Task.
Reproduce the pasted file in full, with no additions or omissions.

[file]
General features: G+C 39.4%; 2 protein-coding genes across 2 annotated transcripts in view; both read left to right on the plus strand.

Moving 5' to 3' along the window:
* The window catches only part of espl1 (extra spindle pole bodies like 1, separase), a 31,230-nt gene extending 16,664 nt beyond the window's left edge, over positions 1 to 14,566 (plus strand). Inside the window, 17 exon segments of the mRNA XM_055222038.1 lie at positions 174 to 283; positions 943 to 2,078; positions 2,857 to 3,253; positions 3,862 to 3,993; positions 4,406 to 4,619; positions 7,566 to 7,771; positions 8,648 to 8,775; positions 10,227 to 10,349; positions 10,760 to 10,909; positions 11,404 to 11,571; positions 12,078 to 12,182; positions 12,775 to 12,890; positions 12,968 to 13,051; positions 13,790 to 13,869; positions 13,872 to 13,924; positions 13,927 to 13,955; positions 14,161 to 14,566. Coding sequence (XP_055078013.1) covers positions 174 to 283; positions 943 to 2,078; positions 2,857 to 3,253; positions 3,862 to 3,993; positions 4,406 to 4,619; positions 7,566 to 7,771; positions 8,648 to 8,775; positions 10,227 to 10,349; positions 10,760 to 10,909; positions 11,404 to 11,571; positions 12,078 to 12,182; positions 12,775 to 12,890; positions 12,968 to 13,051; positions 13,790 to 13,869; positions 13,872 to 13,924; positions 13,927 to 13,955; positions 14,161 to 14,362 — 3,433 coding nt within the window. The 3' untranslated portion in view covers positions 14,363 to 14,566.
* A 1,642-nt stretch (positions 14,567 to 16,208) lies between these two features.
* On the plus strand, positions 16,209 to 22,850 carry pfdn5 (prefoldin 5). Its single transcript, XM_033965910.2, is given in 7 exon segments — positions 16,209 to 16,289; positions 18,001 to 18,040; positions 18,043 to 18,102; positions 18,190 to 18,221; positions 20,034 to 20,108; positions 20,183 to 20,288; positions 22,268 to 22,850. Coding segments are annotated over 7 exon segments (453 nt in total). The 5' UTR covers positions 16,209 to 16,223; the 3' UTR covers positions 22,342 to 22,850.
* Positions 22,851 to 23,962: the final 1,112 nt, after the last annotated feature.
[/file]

General features: G+C 39.4%; 2 protein-coding genes across 2 annotated transcripts in view; both read left to right on the plus strand.

Moving 5' to 3' along the window:
* The window catches only part of espl1 (extra spindle pole bodies like 1, separase), a 31,230-nt gene extending 16,664 nt beyond the window's left edge, over positions 1 to 14,566 (plus strand). Inside the window, 17 exon segments of the mRNA XM_055222038.1 lie at positions 174 to 283; positions 943 to 2,078; positions 2,857 to 3,253; positions 3,862 to 3,993; positions 4,406 to 4,619; positions 7,566 to 7,771; positions 8,648 to 8,775; positions 10,227 to 10,349; positions 10,760 to 10,909; positions 11,404 to 11,571; positions 12,078 to 12,182; positions 12,775 to 12,890; positions 12,968 to 13,051; positions 13,790 to 13,869; positions 13,872 to 13,924; positions 13,927 to 13,955; positions 14,161 to 14,566. Coding sequence (XP_055078013.1) covers positions 174 to 283; positions 943 to 2,078; positions 2,857 to 3,253; positions 3,862 to 3,993; positions 4,406 to 4,619; positions 7,566 to 7,771; positions 8,648 to 8,775; positions 10,227 to 10,349; positions 10,760 to 10,909; positions 11,404 to 11,571; positions 12,078 to 12,182; positions 12,775 to 12,890; positions 12,968 to 13,051; positions 13,790 to 13,869; positions 13,872 to 13,924; positions 13,927 to 13,955; positions 14,161 to 14,362 — 3,433 coding nt within the window. The 3' untranslated portion in view covers positions 14,363 to 14,566.
* A 1,642-nt stretch (positions 14,567 to 16,208) lies between these two features.
* On the plus strand, positions 16,209 to 22,850 carry pfdn5 (prefoldin 5). Its single transcript, XM_033965910.2, is given in 7 exon segments — positions 16,209 to 16,289; positions 18,001 to 18,040; positions 18,043 to 18,102; positions 18,190 to 18,221; positions 20,034 to 20,108; positions 20,183 to 20,288; positions 22,268 to 22,850. Coding segments are annotated over 7 exon segments (453 nt in total). The 5' UTR covers positions 16,209 to 16,223; the 3' UTR covers positions 22,342 to 22,850.
* Positions 22,851 to 23,962: the final 1,112 nt, after the last annotated feature.